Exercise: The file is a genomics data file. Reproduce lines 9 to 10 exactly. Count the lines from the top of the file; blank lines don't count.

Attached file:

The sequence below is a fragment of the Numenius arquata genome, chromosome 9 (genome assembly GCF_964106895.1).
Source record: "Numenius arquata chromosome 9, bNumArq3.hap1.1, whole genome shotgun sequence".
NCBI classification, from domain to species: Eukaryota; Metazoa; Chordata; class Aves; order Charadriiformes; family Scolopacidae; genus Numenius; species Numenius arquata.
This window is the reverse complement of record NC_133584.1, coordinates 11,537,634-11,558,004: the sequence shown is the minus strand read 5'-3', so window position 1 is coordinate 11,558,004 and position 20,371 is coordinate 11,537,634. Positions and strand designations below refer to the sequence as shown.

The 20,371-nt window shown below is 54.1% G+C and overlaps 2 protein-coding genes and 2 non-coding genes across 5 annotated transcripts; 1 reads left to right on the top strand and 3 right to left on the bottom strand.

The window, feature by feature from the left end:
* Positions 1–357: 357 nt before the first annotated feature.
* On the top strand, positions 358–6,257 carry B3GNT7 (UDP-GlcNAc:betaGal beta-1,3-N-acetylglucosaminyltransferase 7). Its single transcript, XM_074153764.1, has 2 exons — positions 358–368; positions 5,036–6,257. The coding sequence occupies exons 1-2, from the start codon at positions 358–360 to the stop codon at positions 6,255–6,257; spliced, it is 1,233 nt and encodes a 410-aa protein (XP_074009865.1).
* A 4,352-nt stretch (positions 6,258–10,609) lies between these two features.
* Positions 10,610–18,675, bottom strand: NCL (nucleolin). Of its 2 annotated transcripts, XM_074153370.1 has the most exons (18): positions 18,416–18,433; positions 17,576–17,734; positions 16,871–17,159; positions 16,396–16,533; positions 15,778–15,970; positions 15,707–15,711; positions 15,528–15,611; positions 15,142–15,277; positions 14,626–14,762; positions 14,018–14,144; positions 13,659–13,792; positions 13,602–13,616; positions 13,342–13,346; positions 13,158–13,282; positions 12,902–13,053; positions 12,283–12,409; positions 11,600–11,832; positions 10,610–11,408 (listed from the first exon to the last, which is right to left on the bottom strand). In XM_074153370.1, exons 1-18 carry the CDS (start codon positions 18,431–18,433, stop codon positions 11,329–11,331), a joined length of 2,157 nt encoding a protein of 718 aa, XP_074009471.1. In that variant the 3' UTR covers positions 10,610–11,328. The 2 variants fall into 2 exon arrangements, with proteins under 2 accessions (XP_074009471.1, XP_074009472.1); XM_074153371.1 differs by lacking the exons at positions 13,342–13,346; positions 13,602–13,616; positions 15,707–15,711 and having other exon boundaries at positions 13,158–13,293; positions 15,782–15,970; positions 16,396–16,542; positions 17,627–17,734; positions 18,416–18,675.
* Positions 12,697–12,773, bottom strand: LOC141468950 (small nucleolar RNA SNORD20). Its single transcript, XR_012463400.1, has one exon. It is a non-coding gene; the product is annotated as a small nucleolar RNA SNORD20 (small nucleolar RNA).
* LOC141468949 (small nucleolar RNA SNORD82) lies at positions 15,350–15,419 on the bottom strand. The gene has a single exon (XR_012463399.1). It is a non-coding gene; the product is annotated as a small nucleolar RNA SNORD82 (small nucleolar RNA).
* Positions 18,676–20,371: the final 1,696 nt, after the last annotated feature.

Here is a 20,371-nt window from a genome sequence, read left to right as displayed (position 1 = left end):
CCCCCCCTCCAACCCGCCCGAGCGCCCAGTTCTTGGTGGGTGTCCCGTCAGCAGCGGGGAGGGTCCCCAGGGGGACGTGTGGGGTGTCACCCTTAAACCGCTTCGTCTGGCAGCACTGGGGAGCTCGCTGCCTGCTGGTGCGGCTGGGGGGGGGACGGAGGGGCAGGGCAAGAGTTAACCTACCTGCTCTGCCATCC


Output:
* A 4,352-nt stretch (positions 6,258–10,609) lies between these two features.
* Positions 10,610–18,675, bottom strand: NCL (nucleolin). Of its 2 annotated transcripts, XM_074153370.1 has the most exons (18): positions 18,416–18,433; positions 17,576–17,734; positions 16,871–17,159; positions 16,396–16,533; positions 15,778–15,970; positions 15,707–15,711; positions 15,528–15,611; positions 15,142–15,277; positions 14,626–14,762; positions 14,018–14,144; positions 13,659–13,792; positions 13,602–13,616; positions 13,342–13,346; positions 13,158–13,282; positions 12,902–13,053; positions 12,283–12,409; positions 11,600–11,832; positions 10,610–11,408 (listed from the first exon to the last, which is right to left on the bottom strand). In XM_074153370.1, exons 1-18 carry the CDS (start codon positions 18,431–18,433, stop codon positions 11,329–11,331), a joined length of 2,157 nt encoding a protein of 718 aa, XP_074009471.1. In that variant the 3' UTR covers positions 10,610–11,328. The 2 variants fall into 2 exon arrangements, with proteins under 2 accessions (XP_074009471.1, XP_074009472.1); XM_074153371.1 differs by lacking the exons at positions 13,342–13,346; positions 13,602–13,616; positions 15,707–15,711 and having other exon boundaries at positions 13,158–13,293; positions 15,782–15,970; positions 16,396–16,542; positions 17,627–17,734; positions 18,416–18,675.